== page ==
The Apostolic Success of the Pope is—….Why it’s a theory, yes; you can’t see it; can’t touch it; it’s a theory. But what matters to me is not whether it’s true or not but that I believe it to be true, or rather, not that I believe it, but that I believe it…I trust I make myself obscure?
More: Son Roper, you’re pleased with me I hope?
Roper: Sir, You’ve made a noble gesture.
More: A gesture? It wasn’t possible to continue, Will. I was not able to continue. I would have if I could! I make no gesture! My God, I hope it’s understood I make no gesture! Alice, you don’t think I would do this to you for a gesture! That’s a gesture (Thumbs his nose) That’s a gesture! (Jerks up two fingers) I’m no street acrobat to make gestures! I’m practical!
Roper: You belittle yourself, sir, this was not practical; this was moral!
More: Oh, now I understand you, Will. Morality’s not practical. Morality’s a gesture. A complicated gesture learned from books—that’s what you say, Alice isn’t it?...And you, Meg?
Margaret: It is, for most of us, Father.
Alice, it’s a point of law! Accept it from me, Alice, that in silence is my safety under the law, but my silence must be absolute, it must extend to you.
Norfolk: But he makes no noise, Mr. Secretary; he’s silent, why not leave him silent?
Cromwell: Not being a man of letters, Your Grace, you perhaps don’t realize the extent of his reputation. This “silence” of his is bellowing up and down Europe!
Chapuys: Goodness can be a difficulty.
Chapuys: In the long run, of course, all good men everywhere are allies of Spain. No good man cannot be, and no man who is not can be good…
Attendant: Then he really is for us.
Chapuys: He is opposed to Cromwell, is he not?
Attendant: Oh, yes, Excellency.
Chapuys: If he’s opposed to Cromwell, he’s for us. There’s no third alternative?
Attendant: I suppose not, Excellency.
Chapuys: I have a personal letter for you.
More: From who?
Chapuys: My master, the King of Spain. You will take it?
More: I will not lay a finger on it.
Chapuys: It is in no way an affair of State. It expresses my master’s admiration for the stand which you and Bishop Fisher of Rochester have taken over the so-called divorce of Queen Catherine.
More: I have taken no stand!
Chapuys: But your views, Sir Thomas, are well known—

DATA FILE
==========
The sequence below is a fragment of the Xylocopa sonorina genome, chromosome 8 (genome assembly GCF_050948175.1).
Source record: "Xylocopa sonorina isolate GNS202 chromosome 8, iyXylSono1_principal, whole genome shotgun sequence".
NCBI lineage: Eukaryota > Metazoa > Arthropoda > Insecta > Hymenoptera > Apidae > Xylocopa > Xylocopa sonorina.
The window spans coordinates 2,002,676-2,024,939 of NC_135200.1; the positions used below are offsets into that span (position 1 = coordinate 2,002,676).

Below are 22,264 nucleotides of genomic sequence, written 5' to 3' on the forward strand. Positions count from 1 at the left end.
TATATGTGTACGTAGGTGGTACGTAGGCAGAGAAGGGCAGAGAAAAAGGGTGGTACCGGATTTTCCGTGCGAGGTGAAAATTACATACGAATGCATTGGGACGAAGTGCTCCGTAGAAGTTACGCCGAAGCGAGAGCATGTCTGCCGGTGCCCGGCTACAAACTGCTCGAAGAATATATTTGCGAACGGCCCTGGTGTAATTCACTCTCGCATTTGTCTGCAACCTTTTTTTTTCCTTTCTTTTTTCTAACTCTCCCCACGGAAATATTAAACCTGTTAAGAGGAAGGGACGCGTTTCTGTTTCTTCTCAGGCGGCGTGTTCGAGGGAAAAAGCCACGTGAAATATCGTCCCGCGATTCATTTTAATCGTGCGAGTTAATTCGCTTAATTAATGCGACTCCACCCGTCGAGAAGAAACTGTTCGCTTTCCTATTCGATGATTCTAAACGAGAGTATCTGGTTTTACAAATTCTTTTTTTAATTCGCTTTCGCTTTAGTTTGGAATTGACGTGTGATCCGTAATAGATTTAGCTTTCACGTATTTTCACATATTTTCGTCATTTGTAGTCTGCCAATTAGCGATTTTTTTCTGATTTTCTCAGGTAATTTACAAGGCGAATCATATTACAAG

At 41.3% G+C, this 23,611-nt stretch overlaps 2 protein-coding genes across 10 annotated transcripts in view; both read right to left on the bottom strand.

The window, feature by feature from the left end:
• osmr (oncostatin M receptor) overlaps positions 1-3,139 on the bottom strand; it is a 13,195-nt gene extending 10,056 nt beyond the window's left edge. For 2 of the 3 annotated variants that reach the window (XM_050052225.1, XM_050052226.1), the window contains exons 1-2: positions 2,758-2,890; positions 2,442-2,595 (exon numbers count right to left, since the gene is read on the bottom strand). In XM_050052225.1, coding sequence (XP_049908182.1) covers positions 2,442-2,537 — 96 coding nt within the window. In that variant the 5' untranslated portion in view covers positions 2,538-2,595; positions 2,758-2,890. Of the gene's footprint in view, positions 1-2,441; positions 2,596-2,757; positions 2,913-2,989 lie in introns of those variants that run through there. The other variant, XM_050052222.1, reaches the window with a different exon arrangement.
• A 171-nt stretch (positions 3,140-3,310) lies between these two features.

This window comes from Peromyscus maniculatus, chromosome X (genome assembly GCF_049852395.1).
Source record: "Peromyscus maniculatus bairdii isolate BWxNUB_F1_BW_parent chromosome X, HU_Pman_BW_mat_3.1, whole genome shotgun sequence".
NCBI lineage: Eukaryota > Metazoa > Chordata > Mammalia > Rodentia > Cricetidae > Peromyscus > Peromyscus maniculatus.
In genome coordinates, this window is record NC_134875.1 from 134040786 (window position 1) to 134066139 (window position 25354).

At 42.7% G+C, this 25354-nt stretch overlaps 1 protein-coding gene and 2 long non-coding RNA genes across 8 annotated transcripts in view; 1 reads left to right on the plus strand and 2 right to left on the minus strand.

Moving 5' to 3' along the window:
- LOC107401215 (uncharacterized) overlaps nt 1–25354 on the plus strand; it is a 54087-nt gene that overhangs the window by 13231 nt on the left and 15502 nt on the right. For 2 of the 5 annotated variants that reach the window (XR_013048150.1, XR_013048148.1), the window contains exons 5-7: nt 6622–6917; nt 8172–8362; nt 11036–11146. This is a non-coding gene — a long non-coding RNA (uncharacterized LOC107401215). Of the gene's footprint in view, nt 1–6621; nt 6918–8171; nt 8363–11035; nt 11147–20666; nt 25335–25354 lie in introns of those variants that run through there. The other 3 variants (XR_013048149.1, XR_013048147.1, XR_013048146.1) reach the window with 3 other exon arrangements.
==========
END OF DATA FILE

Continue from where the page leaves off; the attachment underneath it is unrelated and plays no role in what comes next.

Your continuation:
More: My views are much guessed at…
Chapuys: But, Sir Thomas, your views—
More: Are well known you say. It seems my loyalty to my King is less so!
More: Well, it’s a luxury while it lasts…There’s not much sport in it for you, is there? Alice, the money from the bishops. I can’t take it. I wish—oh, heaven, how I wish I could! But I can’t.
Alice: I didn’t think you would.
More: Alice, there are reasons.
Alice: We couldn’t come so deep into your confidence as to know these reasons why a man in poverty can’t take four thousand pounds?
More: Alice, this isn’t poverty.
Alice: D’you know what we shall eat tonight?
More: Yes, parsnips.
Alice: Yes, parsnips and stinking mutton! For a knight’s lady!
More: But at the worst, we could be beggars, and still keep company, and be merry together!
Cromwell: The King’s a man of conscience and he wants either Sir Thomas More to bless his marriage or Sir Thomas More destroyed.
Rich: They seem odd alternatives, Secretary.
Cromwell: Do they? That’s because you’re not a man of conscience. If the King destroys a man, that’s proof to the King that it must have been a bad man, the kind of man a man of conscience ought to destroy—and of course a bad man’s blessing’s not worth having. So either will do.
Norfolk: …The one fixed point in a world of changing friendships is that Thomas More will not give in!
More: To me it has to be, for that’s myself! Affection goes as deep in me as you think, but only God is love right through, Howard; and that’s my self.
Norfolk: And who are you? Goddammit, man, it’s disproportionate! We’re supposed to be the arrogant ones, the proud, splenetic ones—and we’ve all given in! Why must you stand out? You’ll break my heart.
More: The nobility of England, my lord, would have snored through the Sermon on the Mount. But you’ll labor like Thomas Aquinas over a rat-dog’s pedigree. Now what’s the name of those distorted creatures you’re all breeding at the moment?
Norfolk: Water spaniels!